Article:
How China Saved International Student Enrollment in the US?

Growth of Chinese students enrolling in global higher education systems is no news. In my earlier post, I estimated that nearly 750,000 Chinese students apply to study abroad every year. However, the dramatic growth and increasing dependence on China becomes striking when put in perspective of enrollment change in the last decade.
In 2002, India was the leading source of international students enrolling nearly 67,000 students in American higher education institutions, followed by China with nearly 63,000 students. By 2011, number of Indian students grew by 55% to 104,000 and Chinese students grew by 150% to 158,000 students. This was also the period when Japanese enrollment dropped by 40% from 47,000 to 28,000.
Chinese enrollment did not grew at a rapid pace until 2008, when enrollment grew by nearly 20% for the first time and added 13,000 students. This was also the time when India was still the leading source country by a margin of 14,000 more students as compared to Chinese; Korea was growing at a healthy pace and Japan was continuing to decline.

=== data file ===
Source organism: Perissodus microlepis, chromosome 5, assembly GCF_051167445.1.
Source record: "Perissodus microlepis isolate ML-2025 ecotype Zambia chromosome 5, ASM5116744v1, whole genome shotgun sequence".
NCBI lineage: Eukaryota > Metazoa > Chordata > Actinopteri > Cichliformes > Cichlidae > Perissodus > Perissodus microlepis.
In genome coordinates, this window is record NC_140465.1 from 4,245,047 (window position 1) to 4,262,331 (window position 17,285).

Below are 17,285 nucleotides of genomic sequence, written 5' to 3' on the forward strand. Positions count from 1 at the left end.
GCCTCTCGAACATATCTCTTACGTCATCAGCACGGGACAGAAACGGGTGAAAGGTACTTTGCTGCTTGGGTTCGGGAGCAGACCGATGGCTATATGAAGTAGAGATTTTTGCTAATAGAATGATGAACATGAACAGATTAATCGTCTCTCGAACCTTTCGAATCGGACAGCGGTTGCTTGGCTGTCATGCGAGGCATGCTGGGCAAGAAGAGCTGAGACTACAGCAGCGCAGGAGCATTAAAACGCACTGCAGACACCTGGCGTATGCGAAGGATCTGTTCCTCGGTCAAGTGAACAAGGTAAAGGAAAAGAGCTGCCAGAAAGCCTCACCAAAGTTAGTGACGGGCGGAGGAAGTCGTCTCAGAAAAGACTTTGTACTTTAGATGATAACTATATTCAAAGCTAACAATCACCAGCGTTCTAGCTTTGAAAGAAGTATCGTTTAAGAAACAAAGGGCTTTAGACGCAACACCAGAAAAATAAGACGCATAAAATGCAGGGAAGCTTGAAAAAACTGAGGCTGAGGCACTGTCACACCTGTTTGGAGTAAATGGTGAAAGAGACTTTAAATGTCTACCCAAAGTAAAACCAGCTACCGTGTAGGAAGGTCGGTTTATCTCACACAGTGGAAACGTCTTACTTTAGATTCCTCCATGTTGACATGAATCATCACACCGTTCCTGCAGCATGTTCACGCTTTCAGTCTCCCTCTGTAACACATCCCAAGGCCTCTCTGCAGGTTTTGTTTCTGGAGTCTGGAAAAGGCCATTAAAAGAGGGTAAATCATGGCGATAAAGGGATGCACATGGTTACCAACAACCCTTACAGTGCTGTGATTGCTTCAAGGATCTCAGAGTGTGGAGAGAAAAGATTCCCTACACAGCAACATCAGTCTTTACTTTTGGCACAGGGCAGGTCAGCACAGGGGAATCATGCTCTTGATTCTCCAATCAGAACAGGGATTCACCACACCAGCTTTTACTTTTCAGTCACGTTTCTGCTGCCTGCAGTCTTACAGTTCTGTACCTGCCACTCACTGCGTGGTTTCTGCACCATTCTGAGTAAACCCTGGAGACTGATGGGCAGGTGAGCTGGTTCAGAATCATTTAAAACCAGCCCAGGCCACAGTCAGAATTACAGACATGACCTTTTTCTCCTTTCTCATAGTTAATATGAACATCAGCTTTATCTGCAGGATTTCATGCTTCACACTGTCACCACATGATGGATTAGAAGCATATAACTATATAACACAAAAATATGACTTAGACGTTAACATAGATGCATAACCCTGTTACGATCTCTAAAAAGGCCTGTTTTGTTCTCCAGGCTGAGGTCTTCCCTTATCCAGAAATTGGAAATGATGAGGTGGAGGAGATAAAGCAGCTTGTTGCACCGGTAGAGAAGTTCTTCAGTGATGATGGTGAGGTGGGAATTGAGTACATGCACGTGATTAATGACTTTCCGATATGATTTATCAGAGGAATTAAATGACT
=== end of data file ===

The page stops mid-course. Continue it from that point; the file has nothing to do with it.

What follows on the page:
Another couple of years of robust growth of Chinese students made it the largest source country in 2010, surpassing India. It was the time when Korea was also stagnating and Japan was sliding further.
American institutions have benefited greatly from the unprecedented and surprising growth of Chinese students in the campus to fill the gap created by stagnant or declining numbers from other source countries. However, many now face qualitative and diversity challenges on their campuses. This also means that institutions need to be aware of the marketplace changes in a more proactive manner.
Going forward, with the upcoming IIE Open Doors report in November, I expect continued trend of growth of Chinese students.
Dr. Rahul Choudaha